FARMINGTON — Farmington High School senior John McNamara scored a perfect ‘36’ on his ACT test and is a semi-finalist for the National Merit Scholarship.

As for McNamara’s perfect score of 36, there were only 29 students who achieved a perfect score in the entire state of Missouri last year out of the 49,222 students who took the exam. Overall, the senior class average ACT score currently sits at 22.5, with a state average of 21.6.

Senior Counselor Andrea Pruett said when she began filling out McNamara’s form for the national scholarship it was different because he began taking high school courses so early. There were not spaces to put all of his college and high school classes because he had taken so many.

He began taking high school classes when he was in fifth grade. In eighth grade he took trigonometry and math analysis because he wasn't eligible for college classes at that time.

He has taken AP classes through University of Missouri-Columbia as part of their high school learning program. Stanford University also offers a similar program and McNamara has been taking classes through that program as well.

"I am not doing dual credit classes because the classes probably wouldn't transfer and I am not going to Mineral Area College when I graduate," said McNamara.

The high school senior has a couple of goals this year to achieve before he graduates. One is to make All State Band. Another is to be Valedictorian. He is hoping to attend a large university with a diverse environment. His dream is to attend Stanford University.

"I have been filling out applications to all colleges. Stanford is my goal but my dad wants me to attend Texas," said McNamara.

He is not sure yet what he wants to major in but knows one thing ... it will be math or science research related.

"I am leaning towards those but not for sure yet what I want to do exactly. I want to get to school before I fully decide what I want to do. I want to keep my options open," said McNamara. He added, "A lot of stuff sounds interesting."

According to the National Merit Scholarship website the program was established in 1955. National Merit Scholarship Corporation is an independent, not-for-profit organization which operates without government assistance. The National Merit Scholarship Program is an academic competition for recognition and scholarships.

High school students enter the National Merit Program by taking the Preliminary SAT/National Merit Scholarship Qualifying Test, which serves as an initial screen of approximately 1.5 million entrants each year, and by meeting published program entry/participation requirements.

Of the 1.5 million entries, some 50,000 with the highest PSAT/NMSQT Selection Index scores (critical reading, mathematics, writing skills scores) qualify for recognition in the National Merit Scholarship Program. In April following the fall test administration, high-scoring participants from every state are invited to name two colleges or universities to which they would like to be referred by NMSC. In September, these high scorers are notified through their schools they have qualified as either a Commended Student or Semifinalist.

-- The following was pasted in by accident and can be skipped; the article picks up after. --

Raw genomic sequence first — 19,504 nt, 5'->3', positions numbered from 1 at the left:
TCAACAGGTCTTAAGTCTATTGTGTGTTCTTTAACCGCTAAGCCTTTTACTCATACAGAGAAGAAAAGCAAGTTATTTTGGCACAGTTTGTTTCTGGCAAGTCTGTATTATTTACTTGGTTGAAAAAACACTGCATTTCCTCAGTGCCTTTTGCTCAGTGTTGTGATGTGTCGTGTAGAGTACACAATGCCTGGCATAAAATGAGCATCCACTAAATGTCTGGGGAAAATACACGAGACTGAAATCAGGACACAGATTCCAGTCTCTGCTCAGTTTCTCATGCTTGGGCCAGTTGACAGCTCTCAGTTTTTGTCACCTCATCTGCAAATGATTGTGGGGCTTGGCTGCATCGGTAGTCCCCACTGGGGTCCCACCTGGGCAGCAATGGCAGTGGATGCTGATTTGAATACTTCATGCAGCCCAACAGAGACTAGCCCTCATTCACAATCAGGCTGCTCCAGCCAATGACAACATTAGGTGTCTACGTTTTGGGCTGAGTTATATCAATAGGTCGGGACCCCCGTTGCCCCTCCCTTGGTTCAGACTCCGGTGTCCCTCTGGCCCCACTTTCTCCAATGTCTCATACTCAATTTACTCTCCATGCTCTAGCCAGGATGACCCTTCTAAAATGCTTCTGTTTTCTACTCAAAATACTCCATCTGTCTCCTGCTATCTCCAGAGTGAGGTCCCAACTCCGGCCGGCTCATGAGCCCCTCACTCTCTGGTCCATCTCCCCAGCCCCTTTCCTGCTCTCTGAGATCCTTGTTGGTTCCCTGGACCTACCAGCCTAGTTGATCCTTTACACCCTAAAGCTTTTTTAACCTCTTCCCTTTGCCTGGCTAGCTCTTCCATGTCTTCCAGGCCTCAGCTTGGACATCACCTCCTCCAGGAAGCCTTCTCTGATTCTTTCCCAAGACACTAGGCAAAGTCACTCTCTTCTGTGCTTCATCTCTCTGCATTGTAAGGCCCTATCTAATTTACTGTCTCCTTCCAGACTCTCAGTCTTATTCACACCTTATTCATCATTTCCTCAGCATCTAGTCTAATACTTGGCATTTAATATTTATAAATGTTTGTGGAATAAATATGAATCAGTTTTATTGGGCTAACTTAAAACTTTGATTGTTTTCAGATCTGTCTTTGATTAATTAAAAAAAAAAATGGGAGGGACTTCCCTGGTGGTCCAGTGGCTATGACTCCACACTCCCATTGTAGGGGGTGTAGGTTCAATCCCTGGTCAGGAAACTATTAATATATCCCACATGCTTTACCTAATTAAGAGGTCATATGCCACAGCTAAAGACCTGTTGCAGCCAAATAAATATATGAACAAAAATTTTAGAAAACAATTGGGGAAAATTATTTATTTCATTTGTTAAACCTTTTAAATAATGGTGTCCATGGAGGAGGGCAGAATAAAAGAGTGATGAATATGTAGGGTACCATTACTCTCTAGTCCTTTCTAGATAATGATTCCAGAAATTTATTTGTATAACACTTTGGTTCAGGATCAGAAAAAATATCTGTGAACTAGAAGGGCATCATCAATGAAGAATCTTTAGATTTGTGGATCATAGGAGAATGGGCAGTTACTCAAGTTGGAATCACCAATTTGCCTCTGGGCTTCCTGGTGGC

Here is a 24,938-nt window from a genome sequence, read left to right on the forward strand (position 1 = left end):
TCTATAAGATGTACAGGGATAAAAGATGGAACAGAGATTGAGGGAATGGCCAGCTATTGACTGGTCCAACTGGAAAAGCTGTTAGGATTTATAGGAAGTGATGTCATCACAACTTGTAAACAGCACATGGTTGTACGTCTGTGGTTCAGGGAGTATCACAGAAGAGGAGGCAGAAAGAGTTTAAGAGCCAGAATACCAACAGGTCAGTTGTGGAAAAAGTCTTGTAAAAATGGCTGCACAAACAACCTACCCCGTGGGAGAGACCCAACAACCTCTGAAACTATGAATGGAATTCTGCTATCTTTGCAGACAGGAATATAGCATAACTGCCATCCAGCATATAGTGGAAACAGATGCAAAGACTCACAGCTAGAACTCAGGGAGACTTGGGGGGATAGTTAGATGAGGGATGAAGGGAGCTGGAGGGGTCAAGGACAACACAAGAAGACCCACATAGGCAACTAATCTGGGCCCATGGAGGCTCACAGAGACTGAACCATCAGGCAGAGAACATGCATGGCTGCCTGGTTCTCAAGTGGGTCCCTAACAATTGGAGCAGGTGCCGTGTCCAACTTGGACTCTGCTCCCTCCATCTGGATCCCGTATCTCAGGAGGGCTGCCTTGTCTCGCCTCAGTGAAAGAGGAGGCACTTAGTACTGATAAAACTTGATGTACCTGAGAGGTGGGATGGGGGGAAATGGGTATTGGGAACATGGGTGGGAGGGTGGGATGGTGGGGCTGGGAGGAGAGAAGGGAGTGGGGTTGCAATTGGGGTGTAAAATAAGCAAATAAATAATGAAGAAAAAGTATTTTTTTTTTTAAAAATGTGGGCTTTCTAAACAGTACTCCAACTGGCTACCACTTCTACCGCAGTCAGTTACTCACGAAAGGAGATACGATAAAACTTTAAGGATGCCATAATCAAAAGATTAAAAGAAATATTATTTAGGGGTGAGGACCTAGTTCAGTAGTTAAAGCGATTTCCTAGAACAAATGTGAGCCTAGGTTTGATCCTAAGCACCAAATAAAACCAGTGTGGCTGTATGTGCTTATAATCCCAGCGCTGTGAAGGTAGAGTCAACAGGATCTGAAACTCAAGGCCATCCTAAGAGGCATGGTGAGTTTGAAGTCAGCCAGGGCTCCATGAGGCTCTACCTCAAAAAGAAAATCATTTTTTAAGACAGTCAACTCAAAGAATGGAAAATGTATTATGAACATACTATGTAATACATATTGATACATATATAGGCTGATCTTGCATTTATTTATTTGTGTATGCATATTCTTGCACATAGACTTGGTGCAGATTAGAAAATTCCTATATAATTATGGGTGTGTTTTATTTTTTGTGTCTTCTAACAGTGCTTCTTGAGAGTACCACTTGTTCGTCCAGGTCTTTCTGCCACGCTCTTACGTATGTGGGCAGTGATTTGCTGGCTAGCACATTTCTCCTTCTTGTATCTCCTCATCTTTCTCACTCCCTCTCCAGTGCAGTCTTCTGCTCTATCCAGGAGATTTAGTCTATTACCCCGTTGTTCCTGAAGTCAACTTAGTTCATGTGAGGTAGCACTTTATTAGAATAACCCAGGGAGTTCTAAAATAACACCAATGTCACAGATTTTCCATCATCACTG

In early September, about 16,000 students, or approximately one-third of the 50,000 high scorers, are notified that they have qualified as semi-finalists. They are the highest scoring entrants in each state.

NMSC provides scholarship application materials to semi-finalists through their high schools. To be considered for a National Merit Scholarship, semi-finalists must advance to finalist standing in the competition by meeting high academic standards and all other requirements explained in the information provided to each semi-finalist.

Around February about 15,000 semi-finalists are notified by mail they have advanced to the finalist standing. Merit Scholarship winners are chosen from the finalist group based on their abilities, skills and accomplishments with no regard to gender, race, ethnic origin or religious preference.

A variety of information is available for the National Merit Scholarship Corporation selectors to evaluate including the finalists' academic records, information about the school's curriculum and grading system, two sets of test scores, school officials' written recommendations, information about the students' activities and leadership and the finalists' essays.

McNamara is active in many areas at Farmington High School. He has been in marching band for the last four years and serves as a drum major. He is the secretary of Theatre Guild, and involved in Academic, National Honor Society, Scholar Bowl, attended Missouri Scholars Academy in 2011 and Missouri Boys State in 2012 and is going back as a counselor in 2013. He is also in Boy Scout Troop 471 and currently working on becoming an Eagle Scout.

"John is an amazing student and sometimes people who are brilliant aren't well-rounded but John is," said Pruett.

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